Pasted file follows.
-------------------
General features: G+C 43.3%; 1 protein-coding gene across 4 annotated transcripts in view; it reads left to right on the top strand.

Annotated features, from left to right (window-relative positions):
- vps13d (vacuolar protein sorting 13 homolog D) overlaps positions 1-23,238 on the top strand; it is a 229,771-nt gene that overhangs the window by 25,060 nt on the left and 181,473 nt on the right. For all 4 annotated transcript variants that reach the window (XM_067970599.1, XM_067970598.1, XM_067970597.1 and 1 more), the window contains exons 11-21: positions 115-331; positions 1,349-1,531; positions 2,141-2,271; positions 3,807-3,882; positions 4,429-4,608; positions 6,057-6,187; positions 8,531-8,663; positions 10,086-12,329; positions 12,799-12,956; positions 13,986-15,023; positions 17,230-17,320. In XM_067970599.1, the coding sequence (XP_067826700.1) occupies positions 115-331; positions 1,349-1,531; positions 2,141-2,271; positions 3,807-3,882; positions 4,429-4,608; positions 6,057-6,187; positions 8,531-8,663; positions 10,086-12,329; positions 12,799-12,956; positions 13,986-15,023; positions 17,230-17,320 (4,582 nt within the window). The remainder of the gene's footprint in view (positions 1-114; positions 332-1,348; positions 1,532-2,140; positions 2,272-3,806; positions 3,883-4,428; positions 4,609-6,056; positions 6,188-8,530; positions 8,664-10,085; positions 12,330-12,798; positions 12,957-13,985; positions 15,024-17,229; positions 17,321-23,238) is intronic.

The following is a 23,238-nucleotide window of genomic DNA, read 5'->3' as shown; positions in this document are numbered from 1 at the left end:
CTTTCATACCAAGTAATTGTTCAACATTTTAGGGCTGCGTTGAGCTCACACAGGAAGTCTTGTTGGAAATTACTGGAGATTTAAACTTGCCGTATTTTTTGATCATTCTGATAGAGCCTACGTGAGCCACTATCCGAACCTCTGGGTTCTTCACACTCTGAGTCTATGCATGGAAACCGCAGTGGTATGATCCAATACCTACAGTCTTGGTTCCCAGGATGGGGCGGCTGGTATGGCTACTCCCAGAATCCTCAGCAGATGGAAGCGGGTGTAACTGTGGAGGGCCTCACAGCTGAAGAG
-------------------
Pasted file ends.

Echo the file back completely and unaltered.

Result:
General features: G+C 43.3%; 1 protein-coding gene across 4 annotated transcripts in view; it reads left to right on the top strand.

Annotated features, from left to right (window-relative positions):
- vps13d (vacuolar protein sorting 13 homolog D) overlaps positions 1-23,238 on the top strand; it is a 229,771-nt gene that overhangs the window by 25,060 nt on the left and 181,473 nt on the right. For all 4 annotated transcript variants that reach the window (XM_067970599.1, XM_067970598.1, XM_067970597.1 and 1 more), the window contains exons 11-21: positions 115-331; positions 1,349-1,531; positions 2,141-2,271; positions 3,807-3,882; positions 4,429-4,608; positions 6,057-6,187; positions 8,531-8,663; positions 10,086-12,329; positions 12,799-12,956; positions 13,986-15,023; positions 17,230-17,320. In XM_067970599.1, the coding sequence (XP_067826700.1) occupies positions 115-331; positions 1,349-1,531; positions 2,141-2,271; positions 3,807-3,882; positions 4,429-4,608; positions 6,057-6,187; positions 8,531-8,663; positions 10,086-12,329; positions 12,799-12,956; positions 13,986-15,023; positions 17,230-17,320 (4,582 nt within the window). The remainder of the gene's footprint in view (positions 1-114; positions 332-1,348; positions 1,532-2,140; positions 2,272-3,806; positions 3,883-4,428; positions 4,609-6,056; positions 6,188-8,530; positions 8,664-10,085; positions 12,330-12,798; positions 12,957-13,985; positions 15,024-17,229; positions 17,321-23,238) is intronic.

The following is a 23,238-nucleotide window of genomic DNA, read 5'->3' as shown; positions in this document are numbered from 1 at the left end:
CTTTCATACCAAGTAATTGTTCAACATTTTAGGGCTGCGTTGAGCTCACACAGGAAGTCTTGTTGGAAATTACTGGAGATTTAAACTTGCCGTATTTTTTGATCATTCTGATAGAGCCTACGTGAGCCACTATCCGAACCTCTGGGTTCTTCACACTCTGAGTCTATGCATGGAAACCGCAGTGGTATGATCCAATACCTACAGTCTTGGTTCCCAGGATGGGGCGGCTGGTATGGCTACTCCCAGAATCCTCAGCAGATGGAAGCGGGTGTAACTGTGGAGGGCCTCACAGCTGAAGAG